When a pandemic hit the United States in early 2020, no one knew what to expect. Schools and businesses began to close, and people were being laid off from their jobs, but it wasn鈥檛 yet clear how the bleeding disorders community would be directly impacted. It was clear, however, that Hemophilia Federation of America would continue its mission to educate, assist and advocate for the community throughout the unforeseen crisis.

HFA immediately responded by developing a hub of information on its website to provide up-to-date information on product availability, COVID-19 information specific to bleeding disorders, and resources for health insurance and assistance for those who found themselves in a difficult situation.

But as COVID-19 further threatened the livelihood of bleeding disorders families across the U.S. with job loss and mandated shutdowns, the need for a national resource to apply for and receive emergency financial assistance became immediately necessary. In response, HFA created the COVID-19 Relief Fund within its Helping Hands program.

Individuals, families and industry partners who found themselves safe from the ravages of the pandemic stepped up and donated hundreds of thousands of dollars and continue to do so. Thanks to those donations, since the COVID-19 fund was established, HFA has helped more than 350 families with more than $230,000 in relief. Relief has been for housing assistance, utilities and transportation to help the families who have had trouble making a mortgage or rent payment while laid off or covering transportation expenses to get to HTC visits.

Lending a Helping Hand

Wendy*, 29, of California has a rare factor 13 deficiency. In early 2020 she was placed on furlough due to COVID-19 concerns. After some time on furlough, her employer asked her to return to work, but anxiety and concerns that it was too soon to return to the workplace plagued her. Her employer demanded her return to work first thing on the following Monday morning, but with the family childcare provider closed on quarantine and her husband an essential worker, unable to take time off, Wendy was forced to resign.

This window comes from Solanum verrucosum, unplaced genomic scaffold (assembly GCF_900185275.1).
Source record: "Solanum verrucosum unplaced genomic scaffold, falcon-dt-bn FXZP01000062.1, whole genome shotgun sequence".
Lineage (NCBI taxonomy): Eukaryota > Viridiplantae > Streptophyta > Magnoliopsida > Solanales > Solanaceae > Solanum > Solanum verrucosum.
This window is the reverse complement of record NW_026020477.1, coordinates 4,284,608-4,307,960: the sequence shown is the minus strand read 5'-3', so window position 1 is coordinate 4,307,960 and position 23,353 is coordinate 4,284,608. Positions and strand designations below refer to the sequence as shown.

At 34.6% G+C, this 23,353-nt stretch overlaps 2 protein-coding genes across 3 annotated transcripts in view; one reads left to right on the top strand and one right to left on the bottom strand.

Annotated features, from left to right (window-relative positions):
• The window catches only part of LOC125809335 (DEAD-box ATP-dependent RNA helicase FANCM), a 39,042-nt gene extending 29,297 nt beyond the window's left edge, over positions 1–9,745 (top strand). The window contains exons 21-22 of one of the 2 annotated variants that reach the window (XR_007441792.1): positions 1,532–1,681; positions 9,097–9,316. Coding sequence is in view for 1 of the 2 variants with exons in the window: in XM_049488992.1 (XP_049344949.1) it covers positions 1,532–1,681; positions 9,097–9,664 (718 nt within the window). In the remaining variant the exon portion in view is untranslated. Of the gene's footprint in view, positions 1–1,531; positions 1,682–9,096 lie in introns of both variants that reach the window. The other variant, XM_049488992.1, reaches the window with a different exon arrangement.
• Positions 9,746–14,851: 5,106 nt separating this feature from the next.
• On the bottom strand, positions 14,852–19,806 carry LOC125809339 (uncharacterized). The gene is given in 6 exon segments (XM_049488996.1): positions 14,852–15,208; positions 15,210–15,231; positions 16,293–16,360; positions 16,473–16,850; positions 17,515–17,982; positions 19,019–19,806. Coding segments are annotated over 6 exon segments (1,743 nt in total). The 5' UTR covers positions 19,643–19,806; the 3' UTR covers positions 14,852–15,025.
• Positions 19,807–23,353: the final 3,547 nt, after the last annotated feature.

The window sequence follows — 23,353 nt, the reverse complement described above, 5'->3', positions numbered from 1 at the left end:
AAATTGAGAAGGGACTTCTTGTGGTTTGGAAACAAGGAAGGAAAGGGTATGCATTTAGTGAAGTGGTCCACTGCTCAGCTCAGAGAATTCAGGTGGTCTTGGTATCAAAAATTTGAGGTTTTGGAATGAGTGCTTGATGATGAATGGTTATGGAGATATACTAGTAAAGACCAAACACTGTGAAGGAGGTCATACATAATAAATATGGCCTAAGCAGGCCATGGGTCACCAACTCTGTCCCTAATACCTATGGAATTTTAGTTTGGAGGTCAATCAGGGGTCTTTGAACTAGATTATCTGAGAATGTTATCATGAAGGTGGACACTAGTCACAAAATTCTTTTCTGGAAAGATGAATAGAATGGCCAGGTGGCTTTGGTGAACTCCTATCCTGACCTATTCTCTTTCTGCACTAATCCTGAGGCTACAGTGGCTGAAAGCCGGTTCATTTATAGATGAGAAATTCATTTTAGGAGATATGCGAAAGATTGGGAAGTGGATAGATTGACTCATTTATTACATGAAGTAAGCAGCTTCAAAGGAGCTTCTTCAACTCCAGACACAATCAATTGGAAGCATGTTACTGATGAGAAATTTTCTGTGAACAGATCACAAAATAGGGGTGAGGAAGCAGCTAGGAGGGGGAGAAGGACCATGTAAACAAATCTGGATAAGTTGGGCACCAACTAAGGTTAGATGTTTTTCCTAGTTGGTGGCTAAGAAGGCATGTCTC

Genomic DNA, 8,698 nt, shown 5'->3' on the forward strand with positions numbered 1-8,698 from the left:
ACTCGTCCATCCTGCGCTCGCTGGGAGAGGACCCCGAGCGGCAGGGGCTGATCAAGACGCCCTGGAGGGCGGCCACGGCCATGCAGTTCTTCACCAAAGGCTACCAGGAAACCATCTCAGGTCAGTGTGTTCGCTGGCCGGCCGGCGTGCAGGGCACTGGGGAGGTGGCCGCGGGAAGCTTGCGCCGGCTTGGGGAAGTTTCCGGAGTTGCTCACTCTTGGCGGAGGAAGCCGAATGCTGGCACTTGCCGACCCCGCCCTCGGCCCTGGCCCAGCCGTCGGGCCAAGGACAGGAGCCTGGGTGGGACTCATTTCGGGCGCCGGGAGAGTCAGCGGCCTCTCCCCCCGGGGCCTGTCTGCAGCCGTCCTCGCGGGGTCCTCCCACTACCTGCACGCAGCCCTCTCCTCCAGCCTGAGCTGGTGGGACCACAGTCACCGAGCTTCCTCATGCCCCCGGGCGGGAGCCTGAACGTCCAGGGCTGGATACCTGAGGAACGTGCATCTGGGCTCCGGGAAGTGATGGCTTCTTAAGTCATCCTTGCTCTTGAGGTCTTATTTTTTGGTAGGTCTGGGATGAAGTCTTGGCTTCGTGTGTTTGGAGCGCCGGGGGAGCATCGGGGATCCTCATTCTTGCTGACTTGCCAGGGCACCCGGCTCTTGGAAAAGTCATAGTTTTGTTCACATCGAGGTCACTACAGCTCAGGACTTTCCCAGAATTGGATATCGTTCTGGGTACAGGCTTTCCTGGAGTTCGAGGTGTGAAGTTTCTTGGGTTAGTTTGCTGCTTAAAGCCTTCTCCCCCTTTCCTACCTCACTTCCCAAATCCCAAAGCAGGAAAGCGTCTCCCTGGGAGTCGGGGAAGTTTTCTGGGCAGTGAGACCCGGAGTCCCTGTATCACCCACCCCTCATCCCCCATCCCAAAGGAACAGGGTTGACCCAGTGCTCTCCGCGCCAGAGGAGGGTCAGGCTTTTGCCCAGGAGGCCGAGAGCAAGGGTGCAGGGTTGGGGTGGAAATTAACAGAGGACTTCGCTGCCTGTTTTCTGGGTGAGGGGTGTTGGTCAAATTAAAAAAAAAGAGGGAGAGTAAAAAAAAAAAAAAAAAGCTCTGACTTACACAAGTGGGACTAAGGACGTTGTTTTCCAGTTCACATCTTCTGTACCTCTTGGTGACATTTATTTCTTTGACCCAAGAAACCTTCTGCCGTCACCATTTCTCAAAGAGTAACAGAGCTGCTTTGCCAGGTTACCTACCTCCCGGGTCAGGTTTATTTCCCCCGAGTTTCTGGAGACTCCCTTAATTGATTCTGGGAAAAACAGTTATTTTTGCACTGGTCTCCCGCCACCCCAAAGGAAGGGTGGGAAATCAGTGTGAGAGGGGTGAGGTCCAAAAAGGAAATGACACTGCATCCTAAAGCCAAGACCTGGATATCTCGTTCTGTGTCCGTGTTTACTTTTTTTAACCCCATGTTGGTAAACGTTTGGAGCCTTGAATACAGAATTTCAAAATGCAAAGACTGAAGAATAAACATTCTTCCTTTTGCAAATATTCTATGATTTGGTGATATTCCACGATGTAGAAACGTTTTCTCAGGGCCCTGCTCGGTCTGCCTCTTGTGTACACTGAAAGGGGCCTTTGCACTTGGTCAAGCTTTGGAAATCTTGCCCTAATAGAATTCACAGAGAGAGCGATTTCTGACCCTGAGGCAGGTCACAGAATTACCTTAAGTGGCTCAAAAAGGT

鈥淚 felt robbed from my job,鈥 she said. 鈥淭here was no choice but to resign. It’s been a tough road to make decisions so fast because of this pandemic.鈥

In April, a member of her family began to experience symptoms of coronavirus 鈥 severe headaches, body shakes, high temperature and extreme fatigue. An emergency room visit led to a diagnosis of coronavirus with pneumonia, followed by a five-night stay in the hospital. Medical bills topped $17,000. Insurance helped with the medical bills, but the family still had difficulty making the mortgage payment. HFA鈥檚 COVID-19 Relief Fund was able to help.

鈥淚t meant a lot to have the team at HFA find ways to lessen the stress for some people dealing with money issues,鈥 said聽Wendy. 鈥淚 also received a gift card for $200 for groceries, which was an amazing thing since we were all out of jobs. It’s amazing when we all work together.鈥

To have the bleeding disorders community pull together in times of need is nothing new. In 2017, when hurricanes, tornadoes and other natural disasters hit the U.S. mainland and Puerto Rico, HFA worked quickly to establish the Together We Care fund. The fund was also maintained using the Helping Hands infrastructure, and again numerous donations from the community and partnerships with numerous bleeding disorders organizations allowed HFA to distribute a significant amount to those impacted by the natural disasters. At that time donations went toward replacing roofs, purchasing generators and helping with transportation to HTC visits.

For the families in 2017 and now for families impacted by the pandemic, like Wendy鈥檚 family, Helping Hands and funds like Together We Care and the COVID-19 Fund bring a little peace of mind.

鈥淚t truly means so much having this resource during a time where none of us were prepared,鈥 she said. 鈥淚t helps us worry less when bills are paid.鈥

*Name changed for privacy purposes.

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